Discover century-old inspired silhouettes in an exclusive capsule collection from the Shanghai-based designer
Armed with a passion for combining the old with the new and a distinct eye for reviving historical elements, Shanghai-based designer Ziggy Chen established his eponymous label in 2012. As part of our ‘Created in China’ programme, in which we nurture and champion new and emerging talent from the region, Lane Crawford presents an exclusive capsule collection that debuts Chen’s use of print on century-old Chinese and European silhouettes.
I started studying fashion design in the early 1990s but after graduating, I began working in the industry not as a designer, but as a manager. Just after 2012, after 20 years in the business, I had a close friend who encouraged me to share my dreams and inspired me to follow my passion. It originally started as a hobby so I wasn’t scared to jump into it – I just wanted to enjoy myself and have fun. It was interesting to essentially re-study design. For me, I rediscovered my passion.
Describe the Ziggy Chen Man
When I first started, I just designed for myself, for fun. As I designed, I thought about a group of people who share the same aesthetic and mood through the clothes. So it’s not really for a specific man, but for a group of people. The clothes are very organic and all the techniques used – from the choice of fabric to the patterns and cutting – come from the idea of being natural so that it flows with your body. Rather than creating clothes that make you feel like someone else – for example, when you wear something and you immediately feel like you’re a different person – I want the clothes to feel like a part of you.
What is the inspiration for the special collection?
I knew I wanted to do something new and different that we hadn’t tried before. I wanted to continue with the brand’s key ethos, which is to create a contrast of different things, of opposite forces colliding. For the shapes and cutting of the jacket, I had been studying European garments from the 17th- and 18th-century and at the same time, Chinese garments from the same era. I had been trying to combine these elements together to create something new. This is also something that I am very passionate about and is key to the design process.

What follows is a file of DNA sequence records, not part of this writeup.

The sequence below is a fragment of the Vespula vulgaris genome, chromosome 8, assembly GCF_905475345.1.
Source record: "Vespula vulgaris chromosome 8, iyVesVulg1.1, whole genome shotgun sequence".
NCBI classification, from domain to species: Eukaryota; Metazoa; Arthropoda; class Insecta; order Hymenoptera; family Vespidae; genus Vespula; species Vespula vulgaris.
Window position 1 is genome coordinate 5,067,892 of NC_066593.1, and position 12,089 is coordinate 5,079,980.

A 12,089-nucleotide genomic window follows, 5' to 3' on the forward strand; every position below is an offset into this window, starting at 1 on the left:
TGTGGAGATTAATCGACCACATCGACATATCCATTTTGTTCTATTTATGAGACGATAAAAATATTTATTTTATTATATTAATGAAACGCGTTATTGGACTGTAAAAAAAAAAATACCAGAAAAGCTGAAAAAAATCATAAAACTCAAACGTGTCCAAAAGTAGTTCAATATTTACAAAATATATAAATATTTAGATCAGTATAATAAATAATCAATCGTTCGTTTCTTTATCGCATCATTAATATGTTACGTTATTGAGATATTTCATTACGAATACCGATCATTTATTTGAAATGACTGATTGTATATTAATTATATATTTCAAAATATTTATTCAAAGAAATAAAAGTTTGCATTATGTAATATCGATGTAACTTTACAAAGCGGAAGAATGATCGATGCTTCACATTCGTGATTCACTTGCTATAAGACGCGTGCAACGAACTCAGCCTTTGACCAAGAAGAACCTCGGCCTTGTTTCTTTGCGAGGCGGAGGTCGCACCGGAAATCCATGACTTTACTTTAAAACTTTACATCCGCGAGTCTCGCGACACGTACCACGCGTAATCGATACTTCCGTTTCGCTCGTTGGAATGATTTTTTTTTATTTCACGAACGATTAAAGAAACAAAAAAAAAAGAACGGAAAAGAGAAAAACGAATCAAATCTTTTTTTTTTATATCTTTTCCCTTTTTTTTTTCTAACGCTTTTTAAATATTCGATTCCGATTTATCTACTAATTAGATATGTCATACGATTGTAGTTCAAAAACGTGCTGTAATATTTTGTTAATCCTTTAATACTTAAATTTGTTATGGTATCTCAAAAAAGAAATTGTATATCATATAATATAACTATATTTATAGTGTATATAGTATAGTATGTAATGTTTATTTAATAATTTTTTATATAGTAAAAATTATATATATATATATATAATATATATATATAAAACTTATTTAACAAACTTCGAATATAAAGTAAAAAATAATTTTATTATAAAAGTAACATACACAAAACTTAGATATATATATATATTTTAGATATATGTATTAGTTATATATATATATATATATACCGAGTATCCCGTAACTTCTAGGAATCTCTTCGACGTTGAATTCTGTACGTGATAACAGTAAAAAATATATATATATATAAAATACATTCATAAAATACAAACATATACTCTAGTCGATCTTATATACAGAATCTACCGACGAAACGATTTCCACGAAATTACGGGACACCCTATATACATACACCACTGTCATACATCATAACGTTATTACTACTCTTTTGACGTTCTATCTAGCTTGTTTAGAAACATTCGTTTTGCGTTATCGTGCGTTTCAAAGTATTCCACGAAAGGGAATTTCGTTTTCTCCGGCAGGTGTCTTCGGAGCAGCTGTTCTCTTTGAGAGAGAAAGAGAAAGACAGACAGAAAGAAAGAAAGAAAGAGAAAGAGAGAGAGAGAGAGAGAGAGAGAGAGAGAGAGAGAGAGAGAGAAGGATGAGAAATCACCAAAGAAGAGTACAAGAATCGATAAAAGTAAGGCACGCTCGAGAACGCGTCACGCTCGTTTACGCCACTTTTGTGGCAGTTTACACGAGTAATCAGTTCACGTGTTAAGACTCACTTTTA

For this project, we wanted to add something that doesn’t exist in the normal collections. I thought it would be interesting to do something we’ve never done before – print. I had never done print before, but the way we treated the print had to feel Ziggy Chen. This is why the print is invisible. Part of it was inspired from a 17th-century book on Indian textile which I found buried in my bookshelf at home, and another part of it was inspired by some Indonesian cloth that I found.
Is there a specific piece from the collection that epitomises the Ziggy Chen aesthetic?
The jacket is the signature piece. I spent a lot of time studying and experimenting with blazers and this item is the soul of Ziggy Chen.
How influential are Chinese culture and your Chinese roots on your designs?
Very influential. Sometimes I think I’m not influenced at all but I am because I was born in this country so I can’t deny it. It is not so much about an era or historical time because Chinese culture is everywhere.
How do your designs combine traditional Chinese clothing with Western influences?
The whole brand has been a process of trial and error, to make these different elements work together. Sometimes I wear Chinese pieces from 100 years ago that are impossible to wear in this day and time. I try to transfer the experience I have of wearing these pieces into the clothes that I design. The lines from these old garments are so unique and different to what you see today. I still find elegance in those clothes and that elegance belongs to China.
The first thing is the concept and this never changes. The brand is always about contrasts and experiments. When I start a new collection, I begin with fabric. I try to find a new feeling to a textile and then work on two main parts: 1) How to elaborate on the main concept and at the same time how to incorporate a new idea. 2) How to combine these elements from old and new. I am very inspired by fabric and I like to recreate old fabrics that you can’t find now. For example, I recently developed a new fabric based on a piece from the 1990s.
Can you describe the challenges and opportunities of being an emerging designer in today’s creative landscape?
The time right now is a good one for me and for my contemporaries. When I first graduated, it was impossible for people to understand and accept my point of view. But the market is different now, it is more mature and people are exposed to different ideas. What I wouldn’t have been able to do 20 years ago, I can do now. The market now is more open and now I can do what I intended to.